This limitation came with some amenities. When alternative music had a narrower digital canvas to work with, artists naturally made more judicious use of material culture. Physical releases, as opposed to the Spotify playlists and lyric videos of today, were only some of the key tangible artifacts. It was not uncommon to send a self-addressed stamped envelope to an obscure record label states away in the hope of being sent a xeroxed catalog of t-shirts, vinyl records, pins and patches in exchange. Whether you ordered any of the cataloged merch or just scanned the pages to marvel at the array of countercultural style accessories available to those with heftier allowances, preserving snail mail correspondence from an actual punk record label was a means of codifying your allegiance. Even with more mainstream acts, careful perusals of liner notes and lyric sheets rewarded the shrewd living room exegete with subtle nods — and thus, gateways — to other likeminded bands. Gingerly pulling the insert from the maddeningly fragile jewel case always felt like unspooling a treasure map.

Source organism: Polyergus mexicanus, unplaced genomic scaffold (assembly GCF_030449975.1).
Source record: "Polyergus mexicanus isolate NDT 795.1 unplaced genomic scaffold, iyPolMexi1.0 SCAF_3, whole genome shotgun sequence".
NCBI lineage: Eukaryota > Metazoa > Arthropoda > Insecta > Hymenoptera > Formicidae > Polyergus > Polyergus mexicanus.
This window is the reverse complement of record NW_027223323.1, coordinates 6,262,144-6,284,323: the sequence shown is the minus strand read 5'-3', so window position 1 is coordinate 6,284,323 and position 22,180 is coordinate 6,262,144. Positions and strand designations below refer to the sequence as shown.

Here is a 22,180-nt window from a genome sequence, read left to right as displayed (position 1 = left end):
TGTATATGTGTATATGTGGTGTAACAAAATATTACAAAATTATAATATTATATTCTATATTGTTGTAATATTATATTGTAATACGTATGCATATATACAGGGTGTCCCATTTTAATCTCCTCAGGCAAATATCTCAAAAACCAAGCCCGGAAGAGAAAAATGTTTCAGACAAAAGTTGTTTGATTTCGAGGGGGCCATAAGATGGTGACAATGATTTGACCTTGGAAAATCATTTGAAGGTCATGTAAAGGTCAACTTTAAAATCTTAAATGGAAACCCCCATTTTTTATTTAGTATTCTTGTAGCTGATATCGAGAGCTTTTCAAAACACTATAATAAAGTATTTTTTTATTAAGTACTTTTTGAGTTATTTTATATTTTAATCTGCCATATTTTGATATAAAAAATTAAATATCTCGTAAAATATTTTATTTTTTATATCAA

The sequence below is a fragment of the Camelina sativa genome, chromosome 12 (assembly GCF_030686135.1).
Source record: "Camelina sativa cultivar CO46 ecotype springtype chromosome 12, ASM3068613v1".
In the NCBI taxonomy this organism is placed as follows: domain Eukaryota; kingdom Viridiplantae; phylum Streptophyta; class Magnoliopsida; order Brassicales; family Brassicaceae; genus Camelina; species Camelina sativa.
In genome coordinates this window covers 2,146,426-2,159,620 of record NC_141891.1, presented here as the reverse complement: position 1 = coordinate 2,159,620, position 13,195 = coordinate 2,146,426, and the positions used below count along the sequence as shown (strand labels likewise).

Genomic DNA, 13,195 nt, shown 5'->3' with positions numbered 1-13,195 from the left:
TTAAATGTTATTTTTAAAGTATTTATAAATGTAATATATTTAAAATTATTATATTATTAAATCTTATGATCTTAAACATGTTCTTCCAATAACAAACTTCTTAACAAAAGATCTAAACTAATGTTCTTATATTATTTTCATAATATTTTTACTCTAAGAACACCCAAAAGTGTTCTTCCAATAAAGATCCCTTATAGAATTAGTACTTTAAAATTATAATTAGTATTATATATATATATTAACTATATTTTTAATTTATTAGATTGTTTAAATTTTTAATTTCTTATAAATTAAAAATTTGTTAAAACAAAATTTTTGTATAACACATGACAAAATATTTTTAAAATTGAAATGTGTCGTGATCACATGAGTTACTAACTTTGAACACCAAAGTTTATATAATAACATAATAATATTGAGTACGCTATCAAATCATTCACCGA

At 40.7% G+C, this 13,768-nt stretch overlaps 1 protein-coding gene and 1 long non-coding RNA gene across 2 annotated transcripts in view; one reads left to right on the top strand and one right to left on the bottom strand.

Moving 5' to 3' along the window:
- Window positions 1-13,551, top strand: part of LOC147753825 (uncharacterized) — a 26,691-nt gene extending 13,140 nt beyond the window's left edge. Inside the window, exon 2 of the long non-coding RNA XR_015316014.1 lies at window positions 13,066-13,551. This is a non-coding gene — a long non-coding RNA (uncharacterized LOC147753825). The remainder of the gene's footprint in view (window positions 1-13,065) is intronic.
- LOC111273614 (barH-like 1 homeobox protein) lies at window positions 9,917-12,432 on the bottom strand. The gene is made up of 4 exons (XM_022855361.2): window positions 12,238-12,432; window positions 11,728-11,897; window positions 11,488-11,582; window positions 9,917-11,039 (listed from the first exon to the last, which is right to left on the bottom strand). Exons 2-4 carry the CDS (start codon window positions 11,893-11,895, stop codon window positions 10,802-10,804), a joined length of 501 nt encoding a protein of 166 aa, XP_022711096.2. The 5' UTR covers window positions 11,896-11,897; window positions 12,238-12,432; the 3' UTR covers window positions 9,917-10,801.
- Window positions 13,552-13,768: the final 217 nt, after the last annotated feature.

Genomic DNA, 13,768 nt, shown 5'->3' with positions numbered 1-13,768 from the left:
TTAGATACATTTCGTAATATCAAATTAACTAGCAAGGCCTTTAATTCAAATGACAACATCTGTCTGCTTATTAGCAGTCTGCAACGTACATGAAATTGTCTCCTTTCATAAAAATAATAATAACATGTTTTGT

Radio at the turn of the century was an uninspiring grab bag of treacly Lou Perlman confections and knuckleheaded rap-metal, so when my haphazard nightly dial-tuning landed on Eve 6’s “Promise,” I felt like the winner of one of those supermarket claw video games. I was instantly hooked by the recipe of crunchy power chords, emotive baritone vocals and dexterous wordplay that lurched from subtle to baroque and back again. It was a formula I’d later learn Eve 6 had nicked from their lesser-known godfathers. The direct catalyst of my Jawbreaker fandom was a track called “Friend of Mine” on Eve 6’s 2003 album It’s All In Your Head. Desperate to convince a floundering pal not to shuffle off this mortal coil, the song’s narrator pleads: “Remember that Blake said to make sure you wake and help save your generation.” I’d registered passing mentions of the then-disbanded Jawbreaker in the pages of Alternative Press, but this more cryptic namedrop hit different. The implication seemed to be that Jawbreaker enjoyed a status beyond the ones enshrined in Michael Azzerad’s seminal chronicle of the early ’90s DIY scene, Our Band Could Be Your Life; this band could save it. I tracked down a copy of Dear You, the band’s polarizing swan song, and it delivered on the advertised salvation.